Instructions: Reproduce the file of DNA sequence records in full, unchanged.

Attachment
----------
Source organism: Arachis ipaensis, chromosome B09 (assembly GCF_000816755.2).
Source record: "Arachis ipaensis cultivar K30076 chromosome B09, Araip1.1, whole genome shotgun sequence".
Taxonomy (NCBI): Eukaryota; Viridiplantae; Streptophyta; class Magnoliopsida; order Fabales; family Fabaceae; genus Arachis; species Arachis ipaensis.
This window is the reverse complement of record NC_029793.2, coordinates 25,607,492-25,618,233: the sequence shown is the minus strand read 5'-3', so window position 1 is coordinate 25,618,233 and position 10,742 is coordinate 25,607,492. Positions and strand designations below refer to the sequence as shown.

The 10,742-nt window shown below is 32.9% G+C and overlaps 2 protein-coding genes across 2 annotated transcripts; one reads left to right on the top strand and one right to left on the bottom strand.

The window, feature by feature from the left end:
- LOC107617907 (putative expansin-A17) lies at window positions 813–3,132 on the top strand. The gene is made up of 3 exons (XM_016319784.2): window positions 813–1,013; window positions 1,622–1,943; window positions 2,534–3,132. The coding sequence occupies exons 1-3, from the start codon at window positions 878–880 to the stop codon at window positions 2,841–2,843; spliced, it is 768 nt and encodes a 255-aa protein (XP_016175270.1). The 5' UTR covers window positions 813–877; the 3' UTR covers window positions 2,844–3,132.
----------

Source organism: Arachis ipaensis, chromosome B09 (assembly GCF_000816755.2).
Source record: "Arachis ipaensis cultivar K30076 chromosome B09, Araip1.1, whole genome shotgun sequence".
Taxonomy (NCBI): Eukaryota; Viridiplantae; Streptophyta; class Magnoliopsida; order Fabales; family Fabaceae; genus Arachis; species Arachis ipaensis.
This window is the reverse complement of record NC_029793.2, coordinates 25,607,492-25,618,233: the sequence shown is the minus strand read 5'-3', so window position 1 is coordinate 25,618,233 and position 10,742 is coordinate 25,607,492. Positions and strand designations below refer to the sequence as shown.

The 10,742-nt window shown below is 32.9% G+C and overlaps 2 protein-coding genes across 2 annotated transcripts; one reads left to right on the top strand and one right to left on the bottom strand.

The window, feature by feature from the left end:
- LOC107617907 (putative expansin-A17) lies at window positions 813–3,132 on the top strand. The gene is made up of 3 exons (XM_016319784.2): window positions 813–1,013; window positions 1,622–1,943; window positions 2,534–3,132. The coding sequence occupies exons 1-3, from the start codon at window positions 878–880 to the stop codon at window positions 2,841–2,843; spliced, it is 768 nt and encodes a 255-aa protein (XP_016175270.1). The 5' UTR covers window positions 813–877; the 3' UTR covers window positions 2,844–3,132.